Geek Dad: The Book

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Saturday night my family was delighted to attend the private book release party for Geek Dad hosted by author Ken Denmead. The party was held at Dave & Busters at the Great Mall in Milpitas. Ken is a close longtime friend, and this book launch was the culmination of an exhilarating, transformative journey for him, a dream coming true. We relished sharing this special moment with him, and rejoiced in his excitement. It was a special treat for me because I was credited as a contributor to the book.

Ken and I have known each other since the eighth grade, went to high school together, and have been good friends all along, more than two-thirds of our lives now. We got married around the same time to amazing wives and our kids are very close in age and are growing up together. (They might tell you they’re already grown.) He’s a professional engineer but he harbors many passions including movies, science fiction, internet trends, and fine food. Frankly, he’s a geek.

“Geek” used to be an insult but today it’s been reclaimed and is a self-identifying term of pride used by those whose personalities, by Ken’s definition, achieve balance in the following traits: knowledgeability, obsessiveness, and social skills. In short geeks know a lot of stuff, throw themselves with abandon into that stuff, and enjoy sharing that stuff with like-minded friends. That’s Ken.

In 2007 the editor-in-chief of Wired Magazine, Chris Anderson, started a blog under Wired’s web site called GeekDad to celebrate the intersection of geekdom and parenthood. (Despite the name, Geek Moms are equally valued, if slightly underrepresented.)  Geeks get married and have kids, and the blog is a forum for exploring ways for geeky parents to share their interests with their kids, benefiting all. Ken joined the blog as a contributor and was shortly named its editor. Under his direction the blog and accompanying podcast have exploded in popularity with dozens of writers and millions of visits, being frequently referenced by major internet and traditional media outlets. In 2008 he was approached to propose and write a book which he did with amazing vigor. About one thousand gallons of sweat and two thousand gallons of Peet’s coffee later, his baby is done and its official release date is May 4, 2010, having been duly fêted on Saturday, May 1 by his supportive family, friends, and colleagues.

CIMG0119The book is organized into fun, engaging projects geek parents can undertake with their kids. They are geek-tested, kid-approved, and vice-versa. Ken included a project I conceived to create electronic flash cards on a Sony PSP hand-held video game system to help my son study for tests without the waste and expense of old-school paper cards. He also describes a project to launch a video camera into the sky for aerial videography by attaching it to a flock of helium balloons. I spent a fun day last year helping him prototype that project; call me “Partner P2.”


CIMG0951Naturally there are El Camino Real connections here. The book release party was at the Great Mall, which is on Main Street in Milpitas. This is part of what I call “El Camino de San Jose,” the historic road linking the San Jose Pueblo to Mission San Jose in Fremont. The Great Mall was built from the old Ford assembly plant. Further, one of the chapters in the book details a fourth-grade school project wherein his oldest son built an amazing model of Mission San Luis Rey de Francia made entirely out of cake and other edible ingredients. This model was inspired by the masterful cake creations of Charm City Cakes featured on the television program Ace of Cakes starring Geek Chef Duff Goldman. Mission San Luis is the largest in the California mission chain, founded in 1798 by Fr. Fermín Lasuén near present-day Oceanside in Southern California. By Ken’s taxonomy I’m an El Camino Real nerd today, but I aspire to be an El Camino geek. I have been to several El Camino community planning meetings, which are the closest things we have to conventions. El Camino Con?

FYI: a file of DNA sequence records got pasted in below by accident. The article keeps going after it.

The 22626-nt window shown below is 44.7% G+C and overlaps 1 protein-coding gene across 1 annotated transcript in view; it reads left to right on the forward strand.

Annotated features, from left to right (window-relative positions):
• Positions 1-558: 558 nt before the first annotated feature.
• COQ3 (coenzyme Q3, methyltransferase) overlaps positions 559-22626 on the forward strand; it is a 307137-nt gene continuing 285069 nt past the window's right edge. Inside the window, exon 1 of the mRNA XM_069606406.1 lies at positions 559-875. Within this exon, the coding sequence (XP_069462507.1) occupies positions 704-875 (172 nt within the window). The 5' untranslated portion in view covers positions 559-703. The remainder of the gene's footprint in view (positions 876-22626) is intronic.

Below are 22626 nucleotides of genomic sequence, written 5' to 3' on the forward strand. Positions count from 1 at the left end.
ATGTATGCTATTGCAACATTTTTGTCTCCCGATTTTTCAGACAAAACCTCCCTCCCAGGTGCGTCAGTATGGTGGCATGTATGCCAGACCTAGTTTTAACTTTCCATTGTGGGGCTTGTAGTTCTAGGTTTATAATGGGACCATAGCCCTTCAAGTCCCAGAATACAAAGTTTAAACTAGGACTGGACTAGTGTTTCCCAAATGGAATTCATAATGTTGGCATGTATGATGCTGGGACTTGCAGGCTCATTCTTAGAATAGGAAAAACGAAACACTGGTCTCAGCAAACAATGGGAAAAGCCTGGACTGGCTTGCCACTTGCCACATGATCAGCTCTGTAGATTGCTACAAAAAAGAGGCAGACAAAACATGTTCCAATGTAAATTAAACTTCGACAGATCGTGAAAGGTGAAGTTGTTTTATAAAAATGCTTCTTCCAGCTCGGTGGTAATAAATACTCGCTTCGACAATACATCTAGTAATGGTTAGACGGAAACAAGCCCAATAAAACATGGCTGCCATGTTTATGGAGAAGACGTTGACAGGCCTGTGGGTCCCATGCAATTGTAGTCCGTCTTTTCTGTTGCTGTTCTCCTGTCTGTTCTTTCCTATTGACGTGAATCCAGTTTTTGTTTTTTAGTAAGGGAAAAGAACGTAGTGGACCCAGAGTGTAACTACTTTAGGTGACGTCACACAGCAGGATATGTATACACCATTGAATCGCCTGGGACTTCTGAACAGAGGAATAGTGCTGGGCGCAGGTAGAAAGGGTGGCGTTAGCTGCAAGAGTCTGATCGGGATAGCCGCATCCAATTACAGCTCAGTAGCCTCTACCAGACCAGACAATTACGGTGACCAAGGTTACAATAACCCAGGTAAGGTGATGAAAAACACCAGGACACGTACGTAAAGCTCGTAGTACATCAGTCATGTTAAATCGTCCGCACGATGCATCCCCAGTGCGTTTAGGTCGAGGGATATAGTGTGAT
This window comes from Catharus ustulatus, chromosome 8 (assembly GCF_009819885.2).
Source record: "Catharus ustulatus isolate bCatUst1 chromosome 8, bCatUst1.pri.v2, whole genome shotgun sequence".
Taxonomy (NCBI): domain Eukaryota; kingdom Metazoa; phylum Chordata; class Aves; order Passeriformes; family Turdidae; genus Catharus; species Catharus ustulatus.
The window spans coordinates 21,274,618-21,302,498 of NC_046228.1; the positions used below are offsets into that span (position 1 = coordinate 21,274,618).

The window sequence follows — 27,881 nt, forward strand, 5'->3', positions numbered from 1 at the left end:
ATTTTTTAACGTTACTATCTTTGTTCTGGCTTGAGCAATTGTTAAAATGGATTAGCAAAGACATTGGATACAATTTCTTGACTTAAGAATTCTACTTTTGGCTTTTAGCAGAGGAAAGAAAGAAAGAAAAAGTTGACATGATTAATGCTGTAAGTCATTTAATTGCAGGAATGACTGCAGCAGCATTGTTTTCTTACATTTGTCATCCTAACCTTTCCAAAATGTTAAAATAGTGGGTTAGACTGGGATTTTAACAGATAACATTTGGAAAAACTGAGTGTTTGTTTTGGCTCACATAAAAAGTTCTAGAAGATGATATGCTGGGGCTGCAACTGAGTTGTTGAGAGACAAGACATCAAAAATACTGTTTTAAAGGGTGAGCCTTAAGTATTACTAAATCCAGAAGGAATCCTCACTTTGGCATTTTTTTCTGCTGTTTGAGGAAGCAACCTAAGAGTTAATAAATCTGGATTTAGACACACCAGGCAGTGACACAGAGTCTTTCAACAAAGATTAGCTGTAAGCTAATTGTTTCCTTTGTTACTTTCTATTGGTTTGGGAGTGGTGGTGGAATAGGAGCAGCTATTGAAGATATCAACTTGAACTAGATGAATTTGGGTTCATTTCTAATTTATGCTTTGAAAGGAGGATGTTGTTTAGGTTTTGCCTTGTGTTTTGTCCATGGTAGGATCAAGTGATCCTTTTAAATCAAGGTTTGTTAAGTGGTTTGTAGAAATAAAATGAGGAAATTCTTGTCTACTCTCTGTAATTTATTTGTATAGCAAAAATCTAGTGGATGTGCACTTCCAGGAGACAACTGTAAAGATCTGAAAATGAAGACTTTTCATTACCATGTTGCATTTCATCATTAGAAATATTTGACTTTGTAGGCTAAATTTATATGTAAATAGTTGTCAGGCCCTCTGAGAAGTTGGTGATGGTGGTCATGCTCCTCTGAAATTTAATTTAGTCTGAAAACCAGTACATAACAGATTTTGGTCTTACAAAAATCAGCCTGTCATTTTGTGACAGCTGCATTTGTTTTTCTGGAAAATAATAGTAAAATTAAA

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I asked Ken if with its tech-savvy focus this book could have been written anywhere else besides Silicon Valley. (He and his family live in Fremont which is a city that bridges Silicon Valley and the East Bay.) He believes it could have. The GeekDad blog has contributors scattered throughout the world, reflecting the fact that although so much technology innovation is centered here, content is king and is being created everywhere. I asked him how he felt at this moment and he replied, “scared and excited.” He’s always been a creative force and he has accomplished much with the blog, but having written and published a book is a milestone on a different level, a game- and potential life-changer.

I’ve read a few chapters so far and I recommend this book whole-heartedly, and not just because it was an awesome party. I should also disclose that Ken graciously gave me a complimentary copy for contributing the flash cards project to the book. It’s an enjoyable read, infused with Ken’s signature dry wit and winking geek culture in-jokes. Mother’s Day is nearly here and Father’s Day and graduations are not far behind; the book is a great gift for all occasions. The projects it contains will be perfect for upcoming summer days, ways to forge family memories more lasting than video game high scores. My son, thumbing through it, exclaimed, “This is so cool. I love this book!” It will be available starting this week from a wide variety of online and real-life retail outlets. Ken deserves every success in this remarkable endeavor. It couldn’t have happened to a nicer Geek or a more beloved Dad.


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